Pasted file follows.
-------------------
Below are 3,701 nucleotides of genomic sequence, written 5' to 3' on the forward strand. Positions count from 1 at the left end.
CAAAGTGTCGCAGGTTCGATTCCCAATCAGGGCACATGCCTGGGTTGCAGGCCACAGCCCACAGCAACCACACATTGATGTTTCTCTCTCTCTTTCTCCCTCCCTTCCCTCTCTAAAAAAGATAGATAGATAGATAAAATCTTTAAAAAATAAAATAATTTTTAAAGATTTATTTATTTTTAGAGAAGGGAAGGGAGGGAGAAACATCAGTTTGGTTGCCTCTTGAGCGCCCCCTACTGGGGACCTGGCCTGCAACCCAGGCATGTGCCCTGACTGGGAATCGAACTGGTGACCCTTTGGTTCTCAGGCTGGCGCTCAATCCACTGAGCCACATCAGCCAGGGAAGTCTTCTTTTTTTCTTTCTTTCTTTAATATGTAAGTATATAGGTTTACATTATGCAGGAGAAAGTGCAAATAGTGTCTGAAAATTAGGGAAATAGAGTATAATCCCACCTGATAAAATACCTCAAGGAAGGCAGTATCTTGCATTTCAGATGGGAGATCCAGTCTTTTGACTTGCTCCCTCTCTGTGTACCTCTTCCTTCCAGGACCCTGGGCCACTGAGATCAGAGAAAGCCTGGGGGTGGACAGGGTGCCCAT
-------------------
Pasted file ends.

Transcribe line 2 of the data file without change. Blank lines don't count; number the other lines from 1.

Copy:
CAAAGTGTCGCAGGTTCGATTCCCAATCAGGGCACATGCCTGGGTTGCAGGCCACAGCCCACAGCAACCACACATTGATGTTTCTCTCTCTCTTTCTCCCTCCCTTCCCTCTCTAAAAAAGATAGATAGATAGATAAAATCTTTAAAAAATAAAATAATTTTTAAAGATTTATTTATTTTTAGAGAAGGGAAGGGAGGGAGAAACATCAGTTTGGTTGCCTCTTGAGCGCCCCCTACTGGGGACCTGGCCTGCAACCCAGGCATGTGCCCTGACTGGGAATCGAACTGGTGACCCTTTGGTTCTCAGGCTGGCGCTCAATCCACTGAGCCACATCAGCCAGGGAAGTCTTCTTTTTTTCTTTCTTTCTTTAATATGTAAGTATATAGGTTTACATTATGCAGGAGAAAGTGCAAATAGTGTCTGAAAATTAGGGAAATAGAGTATAATCCCACCTGATAAAATACCTCAAGGAAGGCAGTATCTTGCATTTCAGATGGGAGATCCAGTCTTTTGACTTGCTCCCTCTCTGTGTACCTCTTCCTTCCAGGACCCTGGGCCACTGAGATCAGAGAAAGCCTGGGGGTGGACAGGGTGCCCAT